The results of the simulation show the growth of tiny, extremely dense structures very soon after the inflation phase of the very early universe. Between the initial and final states in the simulation (top left and right respectively), the area shown has expanded to ten million times its initial volume, but is still many times smaller than the interior of a proton. The enlarged clump at the bottom left would have a mass of about 20kg.
Photo: Jens Niemeyer, University of Göttingen
Astrophysicists at the Universities of Göttingen and Auckland simulate microscopic clusters from the Big Bang
The very first moments of the Universe can be reconstructed mathematically even though they cannot be observed directly. Physicists from the Universities of Göttingen and Auckland (New Zealand) have greatly improved the ability of complex computer simulations to describe this early epoch. They discovered that a complex network of structures can form in the first trillionth of a second after the Big Bang. The behaviour of these objects mimics the distribution of galaxies in today's Universe. In contrast to today, however, these primordial structures are microscopically small. Typical clumps have masses of only a few grams and fit into volumes much smaller than present-day elementary particles. The results of the study have been published in the journal Physical Review D.
The researchers were able to observe the development of regions of higher density that are held together by their own gravity. "The physical space represented by our simulation would fit into a single proton a million times over," says Professor Jens Niemeyer, head of the Astrophysical Cosmology Group at the University of Göttingen. "It is probably the largest simulation of the smallest area of the Universe that has been carried out so far." These simulations make it possible to calculate more precise predictions for the properties of these vestiges from the very beginnings of the Universe.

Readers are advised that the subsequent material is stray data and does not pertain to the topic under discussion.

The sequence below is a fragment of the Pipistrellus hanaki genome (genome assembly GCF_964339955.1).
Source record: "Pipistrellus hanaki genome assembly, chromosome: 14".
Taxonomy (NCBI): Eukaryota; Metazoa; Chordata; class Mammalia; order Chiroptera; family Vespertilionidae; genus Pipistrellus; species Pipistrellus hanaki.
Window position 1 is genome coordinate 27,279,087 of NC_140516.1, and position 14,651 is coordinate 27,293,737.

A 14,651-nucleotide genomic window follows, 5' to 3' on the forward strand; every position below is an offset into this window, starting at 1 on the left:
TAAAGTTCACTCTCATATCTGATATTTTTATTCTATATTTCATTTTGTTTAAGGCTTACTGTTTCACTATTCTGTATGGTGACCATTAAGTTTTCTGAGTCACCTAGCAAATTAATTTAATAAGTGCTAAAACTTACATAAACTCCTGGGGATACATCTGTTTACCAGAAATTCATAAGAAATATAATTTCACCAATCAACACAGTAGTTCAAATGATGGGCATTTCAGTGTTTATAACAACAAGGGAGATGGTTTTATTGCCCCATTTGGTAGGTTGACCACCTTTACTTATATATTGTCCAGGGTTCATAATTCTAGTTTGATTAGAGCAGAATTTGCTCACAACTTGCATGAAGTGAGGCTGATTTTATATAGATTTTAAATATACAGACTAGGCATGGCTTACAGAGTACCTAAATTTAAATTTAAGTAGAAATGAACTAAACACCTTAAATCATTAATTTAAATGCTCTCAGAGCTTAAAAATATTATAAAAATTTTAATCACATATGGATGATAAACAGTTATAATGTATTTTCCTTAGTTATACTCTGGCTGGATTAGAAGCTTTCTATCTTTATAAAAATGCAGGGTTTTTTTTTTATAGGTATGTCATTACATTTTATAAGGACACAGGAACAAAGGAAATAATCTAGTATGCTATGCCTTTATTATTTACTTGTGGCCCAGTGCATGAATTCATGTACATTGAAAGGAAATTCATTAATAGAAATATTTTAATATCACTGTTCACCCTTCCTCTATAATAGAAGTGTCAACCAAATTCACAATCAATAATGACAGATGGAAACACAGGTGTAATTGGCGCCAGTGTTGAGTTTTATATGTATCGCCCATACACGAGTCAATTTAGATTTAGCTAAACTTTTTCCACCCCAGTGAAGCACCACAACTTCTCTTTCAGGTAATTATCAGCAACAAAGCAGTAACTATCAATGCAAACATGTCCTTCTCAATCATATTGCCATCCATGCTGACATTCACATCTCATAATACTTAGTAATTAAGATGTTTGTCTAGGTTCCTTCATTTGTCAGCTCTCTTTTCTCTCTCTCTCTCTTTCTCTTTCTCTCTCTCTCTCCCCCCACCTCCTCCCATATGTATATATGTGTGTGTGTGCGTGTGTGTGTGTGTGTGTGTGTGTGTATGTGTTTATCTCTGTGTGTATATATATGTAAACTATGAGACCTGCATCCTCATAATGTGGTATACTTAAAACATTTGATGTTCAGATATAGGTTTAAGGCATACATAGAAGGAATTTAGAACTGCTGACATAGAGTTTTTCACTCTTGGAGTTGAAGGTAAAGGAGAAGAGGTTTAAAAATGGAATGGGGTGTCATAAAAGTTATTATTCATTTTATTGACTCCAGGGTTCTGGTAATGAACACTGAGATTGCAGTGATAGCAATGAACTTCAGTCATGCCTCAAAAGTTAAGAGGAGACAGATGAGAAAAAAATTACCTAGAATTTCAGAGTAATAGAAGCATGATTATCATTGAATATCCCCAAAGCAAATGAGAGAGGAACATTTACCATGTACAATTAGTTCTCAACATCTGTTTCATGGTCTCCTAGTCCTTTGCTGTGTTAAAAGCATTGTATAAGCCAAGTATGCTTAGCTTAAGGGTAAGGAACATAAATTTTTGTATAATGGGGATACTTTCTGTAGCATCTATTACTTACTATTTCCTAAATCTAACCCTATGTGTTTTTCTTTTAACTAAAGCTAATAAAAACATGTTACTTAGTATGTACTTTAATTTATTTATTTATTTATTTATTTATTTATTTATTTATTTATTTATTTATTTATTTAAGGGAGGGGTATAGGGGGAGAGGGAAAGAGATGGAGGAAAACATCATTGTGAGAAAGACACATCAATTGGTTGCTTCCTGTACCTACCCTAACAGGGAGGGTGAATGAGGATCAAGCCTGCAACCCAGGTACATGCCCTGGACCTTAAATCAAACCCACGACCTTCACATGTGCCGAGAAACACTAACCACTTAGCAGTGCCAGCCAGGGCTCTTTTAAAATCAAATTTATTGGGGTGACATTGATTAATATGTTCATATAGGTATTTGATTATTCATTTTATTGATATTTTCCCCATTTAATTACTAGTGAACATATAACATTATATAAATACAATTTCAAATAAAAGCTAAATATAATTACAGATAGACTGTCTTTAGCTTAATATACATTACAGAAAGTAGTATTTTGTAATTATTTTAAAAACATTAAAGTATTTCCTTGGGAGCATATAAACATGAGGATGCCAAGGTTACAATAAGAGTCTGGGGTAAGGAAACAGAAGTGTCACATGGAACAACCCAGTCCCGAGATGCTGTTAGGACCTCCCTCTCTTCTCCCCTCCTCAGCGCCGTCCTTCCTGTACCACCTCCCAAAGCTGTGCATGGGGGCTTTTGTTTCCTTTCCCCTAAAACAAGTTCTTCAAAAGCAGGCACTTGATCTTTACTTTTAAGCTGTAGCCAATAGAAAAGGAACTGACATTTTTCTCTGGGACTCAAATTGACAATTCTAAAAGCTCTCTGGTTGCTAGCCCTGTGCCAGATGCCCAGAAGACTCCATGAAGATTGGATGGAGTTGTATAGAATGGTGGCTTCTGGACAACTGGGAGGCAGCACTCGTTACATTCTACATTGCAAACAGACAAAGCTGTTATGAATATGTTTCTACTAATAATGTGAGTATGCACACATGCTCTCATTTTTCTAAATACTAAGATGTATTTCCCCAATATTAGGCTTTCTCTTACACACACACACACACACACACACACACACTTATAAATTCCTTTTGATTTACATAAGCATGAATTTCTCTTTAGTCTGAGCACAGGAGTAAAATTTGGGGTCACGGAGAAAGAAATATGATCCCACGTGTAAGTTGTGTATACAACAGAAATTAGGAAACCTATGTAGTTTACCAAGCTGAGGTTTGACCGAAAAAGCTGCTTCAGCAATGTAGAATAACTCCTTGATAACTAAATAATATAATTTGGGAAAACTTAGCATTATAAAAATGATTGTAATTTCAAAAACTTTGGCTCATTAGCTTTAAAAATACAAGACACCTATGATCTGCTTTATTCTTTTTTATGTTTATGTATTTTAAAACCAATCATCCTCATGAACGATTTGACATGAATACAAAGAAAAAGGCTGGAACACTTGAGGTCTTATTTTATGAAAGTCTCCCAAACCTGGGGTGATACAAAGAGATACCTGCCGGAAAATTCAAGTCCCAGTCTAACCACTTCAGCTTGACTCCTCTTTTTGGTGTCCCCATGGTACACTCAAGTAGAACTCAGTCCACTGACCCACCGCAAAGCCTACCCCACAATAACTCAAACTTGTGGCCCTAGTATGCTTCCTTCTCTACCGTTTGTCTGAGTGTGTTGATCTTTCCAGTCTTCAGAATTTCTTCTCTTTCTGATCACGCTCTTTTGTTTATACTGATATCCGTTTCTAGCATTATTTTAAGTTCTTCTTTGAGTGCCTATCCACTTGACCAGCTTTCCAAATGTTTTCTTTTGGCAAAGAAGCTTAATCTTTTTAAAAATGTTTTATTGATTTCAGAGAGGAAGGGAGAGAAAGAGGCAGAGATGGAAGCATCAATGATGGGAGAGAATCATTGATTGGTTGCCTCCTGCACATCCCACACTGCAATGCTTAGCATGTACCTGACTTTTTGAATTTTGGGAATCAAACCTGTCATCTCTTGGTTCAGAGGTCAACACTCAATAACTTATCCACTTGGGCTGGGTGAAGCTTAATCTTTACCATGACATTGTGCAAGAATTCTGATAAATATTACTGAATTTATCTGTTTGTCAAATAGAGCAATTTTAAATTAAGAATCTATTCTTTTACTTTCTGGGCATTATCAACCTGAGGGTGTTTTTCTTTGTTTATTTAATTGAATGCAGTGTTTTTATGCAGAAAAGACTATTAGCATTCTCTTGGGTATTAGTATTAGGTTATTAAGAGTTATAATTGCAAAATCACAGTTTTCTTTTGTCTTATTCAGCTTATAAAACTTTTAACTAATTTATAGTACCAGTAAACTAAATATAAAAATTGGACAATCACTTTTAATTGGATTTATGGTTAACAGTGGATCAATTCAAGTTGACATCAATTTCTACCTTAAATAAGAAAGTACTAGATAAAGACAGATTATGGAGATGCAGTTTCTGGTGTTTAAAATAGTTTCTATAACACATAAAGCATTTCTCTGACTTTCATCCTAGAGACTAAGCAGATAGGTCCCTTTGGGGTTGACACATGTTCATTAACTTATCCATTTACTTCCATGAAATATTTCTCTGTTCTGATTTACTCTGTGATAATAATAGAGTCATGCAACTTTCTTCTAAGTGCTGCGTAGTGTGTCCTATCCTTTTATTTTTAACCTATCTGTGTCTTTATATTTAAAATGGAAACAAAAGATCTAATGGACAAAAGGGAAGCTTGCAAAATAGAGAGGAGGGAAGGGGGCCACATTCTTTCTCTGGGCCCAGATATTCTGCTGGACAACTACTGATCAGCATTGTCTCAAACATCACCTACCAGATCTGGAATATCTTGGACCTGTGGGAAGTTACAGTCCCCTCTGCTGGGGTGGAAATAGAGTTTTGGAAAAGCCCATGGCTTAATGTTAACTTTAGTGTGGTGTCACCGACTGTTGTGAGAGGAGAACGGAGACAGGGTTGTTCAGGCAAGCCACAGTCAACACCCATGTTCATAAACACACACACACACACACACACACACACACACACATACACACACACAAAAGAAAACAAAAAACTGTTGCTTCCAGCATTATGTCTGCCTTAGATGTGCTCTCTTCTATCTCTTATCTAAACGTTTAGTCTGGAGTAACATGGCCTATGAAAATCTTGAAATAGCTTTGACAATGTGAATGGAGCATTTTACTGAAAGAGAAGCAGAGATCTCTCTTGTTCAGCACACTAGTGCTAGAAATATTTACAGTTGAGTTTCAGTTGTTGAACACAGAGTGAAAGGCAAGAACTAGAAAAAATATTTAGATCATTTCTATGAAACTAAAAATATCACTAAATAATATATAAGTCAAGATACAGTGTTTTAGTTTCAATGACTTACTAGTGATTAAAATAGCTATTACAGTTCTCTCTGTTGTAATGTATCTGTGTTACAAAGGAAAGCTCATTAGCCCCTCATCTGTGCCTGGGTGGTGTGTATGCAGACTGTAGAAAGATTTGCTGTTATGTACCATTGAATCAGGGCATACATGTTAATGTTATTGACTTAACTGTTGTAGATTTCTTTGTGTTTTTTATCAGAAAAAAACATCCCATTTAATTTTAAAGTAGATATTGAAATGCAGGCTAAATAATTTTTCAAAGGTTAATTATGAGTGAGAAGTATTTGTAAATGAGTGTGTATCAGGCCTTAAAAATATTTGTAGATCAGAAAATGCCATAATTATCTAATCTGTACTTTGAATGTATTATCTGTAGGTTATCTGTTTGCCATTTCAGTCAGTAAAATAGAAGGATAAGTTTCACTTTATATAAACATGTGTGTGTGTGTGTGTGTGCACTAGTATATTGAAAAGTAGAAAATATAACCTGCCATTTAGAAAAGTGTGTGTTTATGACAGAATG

Although the computer-simulated structures would be very short-lived and eventually "vaporise" into standard elementary particles, traces of this extreme early phase may be detectable in future experiments. "The formation of such structures, as well as their movements and interactions, must have generated a background noise of gravitational waves," says Benedikt Eggemeier, a PhD student in Niemeyer's group and first author of the study. "With the help of our simulations, we can calculate the strength of this gravitational wave signal, which might be measurable in the future."
It is also conceivable that tiny black holes could form if these structures undergo runaway collapse. If this happens they could have observable consequences today, or form part of the mysterious dark matter in the Universe. “On the other hand,” says Professor Easther, “If the simulations predict black holes form, and we don’t see them, then we will have found a new way to test models of the infant Universe.”
Original publication: Eggemeier B et al, Formation of inflation halos after inflation. Physical Review D (2021). DoI: 10.1103/PhysRevD.103.063525
Quelle: University of Göttingen